Posted on: 28 January 2015
When it comes to jaw alignment issues, you have one of three problems: an overbite, an underbite, or a crossbite. The way your teeth are aligned in conjunction with your jaw will determine which of these you have. All of them can be treated by orthodontic treatment, though the exact treatment you need might vary slightly. Here is more information about these jaw and bite issues:
What is an underbite?
The first bite condition you might be experiencing is calling an underbite. This is caused by your upper row of teeth falling behind your lower row of teeth when you close your jaw. Typically, the top row and bottom row of teeth should just barely touch when you close your jaw. However, an underbite causes the lower row of teeth to be slightly in front of the top teeth.
This can also affect your molars, which are the teeth near the back of your mouth. If you have an underbite, you probably have more of a prominent lower jaw, where you can visibly see the jaw condition. The main problem with an underbite is that the enamel on the tips of your top teeth can start wearing away from being rubbed against your bottom teeth. You may also experience difficulty chewing.
What is an overbite?
An overbite is the complete opposite of an underbite. Instead of the top row of teeth falling behind the bottom row of teeth, they will fall over the bottom row of teeth. You have the same issues in reverse, because now your top teeth are rubbing against the fronts of your bottom teeth, which also thins and wears out your teeth enamel.
Very slight overlaps are normal and are not usually considered an overbite. But if you can actually see that a good portion of the lower teeth are covered by the upper teeth when biting down, it is classified as an overbite.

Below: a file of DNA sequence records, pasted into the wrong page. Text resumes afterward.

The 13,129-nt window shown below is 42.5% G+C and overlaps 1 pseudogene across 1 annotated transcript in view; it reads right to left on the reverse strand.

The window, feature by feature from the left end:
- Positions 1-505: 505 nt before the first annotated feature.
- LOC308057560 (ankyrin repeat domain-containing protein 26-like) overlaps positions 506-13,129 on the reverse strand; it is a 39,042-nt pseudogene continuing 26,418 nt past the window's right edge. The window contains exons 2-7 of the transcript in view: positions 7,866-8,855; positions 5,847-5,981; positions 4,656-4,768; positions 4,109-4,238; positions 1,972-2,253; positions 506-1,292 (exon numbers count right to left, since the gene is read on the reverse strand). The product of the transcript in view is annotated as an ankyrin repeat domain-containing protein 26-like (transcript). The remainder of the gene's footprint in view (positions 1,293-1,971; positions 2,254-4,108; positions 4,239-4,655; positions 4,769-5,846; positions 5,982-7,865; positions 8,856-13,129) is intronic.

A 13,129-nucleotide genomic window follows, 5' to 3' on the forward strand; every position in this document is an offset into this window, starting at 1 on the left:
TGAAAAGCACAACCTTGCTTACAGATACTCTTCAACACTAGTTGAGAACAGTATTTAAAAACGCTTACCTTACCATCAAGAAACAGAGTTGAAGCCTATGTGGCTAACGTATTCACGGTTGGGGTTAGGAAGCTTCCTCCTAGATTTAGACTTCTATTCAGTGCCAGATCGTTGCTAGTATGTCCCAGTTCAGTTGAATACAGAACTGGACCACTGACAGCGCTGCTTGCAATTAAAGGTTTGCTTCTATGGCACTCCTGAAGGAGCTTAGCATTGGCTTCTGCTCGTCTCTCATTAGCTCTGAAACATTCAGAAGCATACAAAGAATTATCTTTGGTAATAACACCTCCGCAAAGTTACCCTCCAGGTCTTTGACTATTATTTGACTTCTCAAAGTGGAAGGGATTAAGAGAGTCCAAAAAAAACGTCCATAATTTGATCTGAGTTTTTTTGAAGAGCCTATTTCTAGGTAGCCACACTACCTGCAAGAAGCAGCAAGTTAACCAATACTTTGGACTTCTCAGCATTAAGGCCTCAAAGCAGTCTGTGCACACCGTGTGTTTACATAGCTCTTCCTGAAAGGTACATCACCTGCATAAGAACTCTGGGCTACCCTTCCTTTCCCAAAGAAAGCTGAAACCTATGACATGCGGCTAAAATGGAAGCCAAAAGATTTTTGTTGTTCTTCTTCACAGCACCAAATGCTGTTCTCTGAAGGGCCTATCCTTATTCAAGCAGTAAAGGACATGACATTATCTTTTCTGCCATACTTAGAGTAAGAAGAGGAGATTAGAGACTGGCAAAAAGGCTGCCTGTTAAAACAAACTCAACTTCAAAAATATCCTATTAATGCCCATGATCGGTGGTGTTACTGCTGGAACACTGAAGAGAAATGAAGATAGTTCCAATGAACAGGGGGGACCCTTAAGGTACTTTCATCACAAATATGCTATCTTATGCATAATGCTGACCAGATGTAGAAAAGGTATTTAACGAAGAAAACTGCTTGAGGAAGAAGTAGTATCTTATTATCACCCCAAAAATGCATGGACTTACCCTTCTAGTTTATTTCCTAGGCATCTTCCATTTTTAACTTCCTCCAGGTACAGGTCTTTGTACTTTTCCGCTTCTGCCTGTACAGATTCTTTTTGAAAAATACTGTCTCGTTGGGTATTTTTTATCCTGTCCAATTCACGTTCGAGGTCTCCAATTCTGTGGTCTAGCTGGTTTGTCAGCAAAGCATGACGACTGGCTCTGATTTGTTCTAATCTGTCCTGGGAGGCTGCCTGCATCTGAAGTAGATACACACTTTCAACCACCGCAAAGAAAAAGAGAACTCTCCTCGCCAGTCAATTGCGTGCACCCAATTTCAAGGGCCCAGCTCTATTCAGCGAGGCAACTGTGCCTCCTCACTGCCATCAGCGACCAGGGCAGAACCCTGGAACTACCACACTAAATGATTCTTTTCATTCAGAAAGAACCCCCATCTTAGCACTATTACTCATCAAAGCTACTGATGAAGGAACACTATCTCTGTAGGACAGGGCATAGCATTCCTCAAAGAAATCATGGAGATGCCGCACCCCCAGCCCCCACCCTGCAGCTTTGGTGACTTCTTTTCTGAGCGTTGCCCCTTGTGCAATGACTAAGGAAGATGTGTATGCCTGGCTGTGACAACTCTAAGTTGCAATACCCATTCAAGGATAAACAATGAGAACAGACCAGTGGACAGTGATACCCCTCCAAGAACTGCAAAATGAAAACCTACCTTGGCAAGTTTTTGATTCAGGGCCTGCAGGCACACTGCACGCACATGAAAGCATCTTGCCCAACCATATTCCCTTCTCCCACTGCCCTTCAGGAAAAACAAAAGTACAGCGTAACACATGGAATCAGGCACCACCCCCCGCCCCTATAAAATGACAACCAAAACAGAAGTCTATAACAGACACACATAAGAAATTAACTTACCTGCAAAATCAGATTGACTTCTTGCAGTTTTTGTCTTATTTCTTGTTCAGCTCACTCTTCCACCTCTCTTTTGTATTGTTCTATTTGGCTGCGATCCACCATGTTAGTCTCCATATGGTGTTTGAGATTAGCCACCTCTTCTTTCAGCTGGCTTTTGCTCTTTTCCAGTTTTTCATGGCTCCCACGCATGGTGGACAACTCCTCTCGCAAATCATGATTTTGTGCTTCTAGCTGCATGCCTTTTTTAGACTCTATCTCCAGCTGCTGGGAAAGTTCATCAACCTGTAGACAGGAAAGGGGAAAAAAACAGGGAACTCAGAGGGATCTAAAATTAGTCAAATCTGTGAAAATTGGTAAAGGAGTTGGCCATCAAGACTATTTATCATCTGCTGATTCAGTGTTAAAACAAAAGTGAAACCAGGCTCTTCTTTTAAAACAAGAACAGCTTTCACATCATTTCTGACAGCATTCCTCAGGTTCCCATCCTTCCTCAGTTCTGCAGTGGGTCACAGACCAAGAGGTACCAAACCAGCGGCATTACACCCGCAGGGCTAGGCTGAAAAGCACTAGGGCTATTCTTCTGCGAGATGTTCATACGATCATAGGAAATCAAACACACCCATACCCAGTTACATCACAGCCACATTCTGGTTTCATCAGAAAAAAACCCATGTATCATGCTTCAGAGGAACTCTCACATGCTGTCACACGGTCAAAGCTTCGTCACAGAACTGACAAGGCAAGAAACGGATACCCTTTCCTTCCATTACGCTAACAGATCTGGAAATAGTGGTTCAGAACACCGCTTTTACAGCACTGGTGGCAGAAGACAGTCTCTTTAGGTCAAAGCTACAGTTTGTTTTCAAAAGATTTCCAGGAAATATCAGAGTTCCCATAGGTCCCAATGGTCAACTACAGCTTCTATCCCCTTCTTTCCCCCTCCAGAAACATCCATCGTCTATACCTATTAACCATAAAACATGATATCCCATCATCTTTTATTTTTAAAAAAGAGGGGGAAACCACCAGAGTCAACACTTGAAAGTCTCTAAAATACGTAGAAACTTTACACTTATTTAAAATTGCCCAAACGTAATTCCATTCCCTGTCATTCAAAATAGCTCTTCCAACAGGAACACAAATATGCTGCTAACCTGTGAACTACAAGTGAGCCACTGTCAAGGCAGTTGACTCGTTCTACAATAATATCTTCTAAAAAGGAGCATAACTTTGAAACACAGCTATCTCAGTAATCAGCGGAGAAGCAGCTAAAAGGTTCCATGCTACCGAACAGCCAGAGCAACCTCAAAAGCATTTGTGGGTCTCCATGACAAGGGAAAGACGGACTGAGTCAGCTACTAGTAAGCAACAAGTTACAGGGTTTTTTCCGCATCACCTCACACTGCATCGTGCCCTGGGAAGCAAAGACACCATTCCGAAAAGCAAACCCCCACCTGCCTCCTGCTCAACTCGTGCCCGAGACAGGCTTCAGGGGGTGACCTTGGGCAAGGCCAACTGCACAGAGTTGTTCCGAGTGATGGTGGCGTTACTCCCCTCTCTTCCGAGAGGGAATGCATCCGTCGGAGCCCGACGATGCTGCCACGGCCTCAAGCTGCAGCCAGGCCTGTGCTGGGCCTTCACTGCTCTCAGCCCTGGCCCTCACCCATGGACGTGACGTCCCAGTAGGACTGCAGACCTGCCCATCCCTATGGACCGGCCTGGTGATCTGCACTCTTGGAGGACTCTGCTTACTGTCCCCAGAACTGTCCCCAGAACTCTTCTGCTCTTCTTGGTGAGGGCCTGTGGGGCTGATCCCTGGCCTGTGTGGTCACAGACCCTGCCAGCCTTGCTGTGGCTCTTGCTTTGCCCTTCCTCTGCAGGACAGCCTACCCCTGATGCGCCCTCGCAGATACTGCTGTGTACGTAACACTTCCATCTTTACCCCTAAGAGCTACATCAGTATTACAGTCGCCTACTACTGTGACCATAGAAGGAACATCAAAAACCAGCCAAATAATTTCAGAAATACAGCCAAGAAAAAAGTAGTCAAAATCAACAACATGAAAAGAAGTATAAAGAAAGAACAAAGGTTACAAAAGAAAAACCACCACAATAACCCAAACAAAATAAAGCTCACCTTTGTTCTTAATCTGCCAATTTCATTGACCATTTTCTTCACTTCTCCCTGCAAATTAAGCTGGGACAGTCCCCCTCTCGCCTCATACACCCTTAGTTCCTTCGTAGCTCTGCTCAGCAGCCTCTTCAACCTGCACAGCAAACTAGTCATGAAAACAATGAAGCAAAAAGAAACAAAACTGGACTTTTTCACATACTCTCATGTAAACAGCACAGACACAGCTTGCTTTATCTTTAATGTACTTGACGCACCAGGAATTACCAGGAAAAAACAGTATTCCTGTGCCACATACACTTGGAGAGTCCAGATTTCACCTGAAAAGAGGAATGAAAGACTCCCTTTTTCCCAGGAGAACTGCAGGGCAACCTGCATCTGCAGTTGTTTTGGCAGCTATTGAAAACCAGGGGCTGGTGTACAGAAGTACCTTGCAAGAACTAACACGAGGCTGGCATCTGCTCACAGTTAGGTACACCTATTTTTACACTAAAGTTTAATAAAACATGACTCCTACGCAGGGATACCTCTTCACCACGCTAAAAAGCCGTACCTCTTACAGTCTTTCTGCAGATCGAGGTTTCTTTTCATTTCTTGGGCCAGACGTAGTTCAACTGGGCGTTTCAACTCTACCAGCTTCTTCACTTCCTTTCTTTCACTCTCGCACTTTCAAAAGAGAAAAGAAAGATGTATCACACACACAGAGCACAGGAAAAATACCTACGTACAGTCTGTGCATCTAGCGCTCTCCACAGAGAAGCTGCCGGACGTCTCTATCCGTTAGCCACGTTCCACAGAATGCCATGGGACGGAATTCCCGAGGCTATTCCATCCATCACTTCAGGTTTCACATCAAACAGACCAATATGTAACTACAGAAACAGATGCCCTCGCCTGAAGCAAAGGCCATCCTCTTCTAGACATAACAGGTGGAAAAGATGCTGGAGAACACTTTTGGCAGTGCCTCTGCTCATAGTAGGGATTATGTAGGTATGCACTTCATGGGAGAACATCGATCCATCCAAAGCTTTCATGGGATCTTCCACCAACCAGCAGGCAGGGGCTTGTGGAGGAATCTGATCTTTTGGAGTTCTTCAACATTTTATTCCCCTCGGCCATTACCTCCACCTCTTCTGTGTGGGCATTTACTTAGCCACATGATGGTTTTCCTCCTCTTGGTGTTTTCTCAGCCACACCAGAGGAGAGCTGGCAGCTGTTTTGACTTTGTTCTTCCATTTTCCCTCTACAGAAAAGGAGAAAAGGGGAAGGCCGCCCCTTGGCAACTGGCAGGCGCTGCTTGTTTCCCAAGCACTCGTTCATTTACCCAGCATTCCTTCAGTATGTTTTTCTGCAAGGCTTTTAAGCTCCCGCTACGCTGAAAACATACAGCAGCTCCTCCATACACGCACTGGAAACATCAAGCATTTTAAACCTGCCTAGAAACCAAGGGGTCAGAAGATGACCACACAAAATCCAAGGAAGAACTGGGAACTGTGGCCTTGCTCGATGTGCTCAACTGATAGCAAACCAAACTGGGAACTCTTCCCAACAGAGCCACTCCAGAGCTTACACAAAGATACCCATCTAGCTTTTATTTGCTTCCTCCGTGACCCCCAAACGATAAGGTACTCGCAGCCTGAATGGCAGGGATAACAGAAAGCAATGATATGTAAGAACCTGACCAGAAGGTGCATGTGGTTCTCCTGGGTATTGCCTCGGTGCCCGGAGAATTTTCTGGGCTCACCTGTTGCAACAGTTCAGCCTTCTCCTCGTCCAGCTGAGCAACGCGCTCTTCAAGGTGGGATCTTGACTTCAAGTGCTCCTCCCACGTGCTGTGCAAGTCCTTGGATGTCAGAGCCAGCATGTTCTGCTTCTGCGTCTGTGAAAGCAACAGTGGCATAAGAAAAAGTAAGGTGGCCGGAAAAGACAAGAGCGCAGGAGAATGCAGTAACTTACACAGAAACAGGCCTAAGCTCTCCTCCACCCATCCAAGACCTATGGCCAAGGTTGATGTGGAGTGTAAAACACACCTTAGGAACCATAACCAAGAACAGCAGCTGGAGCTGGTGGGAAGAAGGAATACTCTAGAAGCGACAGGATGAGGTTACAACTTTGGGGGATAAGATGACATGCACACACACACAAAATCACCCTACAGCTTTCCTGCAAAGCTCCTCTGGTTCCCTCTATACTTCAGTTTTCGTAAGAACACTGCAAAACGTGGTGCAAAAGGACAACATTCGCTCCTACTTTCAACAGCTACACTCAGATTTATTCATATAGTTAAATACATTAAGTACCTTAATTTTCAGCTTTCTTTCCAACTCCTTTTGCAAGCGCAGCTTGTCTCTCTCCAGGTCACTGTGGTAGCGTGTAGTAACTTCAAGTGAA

This tends to be more common than an underbite and is often caused by sucking on your thumb or other childhood habits. You may also experience TMJ issues or headaches due to this condition.
What is a crossbite?
When you have a crossbite, your top front teeth do not line up with your bottom front teeth when your jaw is closed. One or more of your teeth are likely tilted toward the tongue or toward the cheek, as opposed to the teeth above them. This can cause a bite that is crossed, instead of a normal bite, overbite, or underbite.
It is another condition that is often the result of genetics. If one of your parents had a crossbite, you are more likely to have one. This can also be corrected by getting orthodontic treatment in the form of braces and possibly headgear. To learn more, contact a professional such as James Tritton DDS PC.Share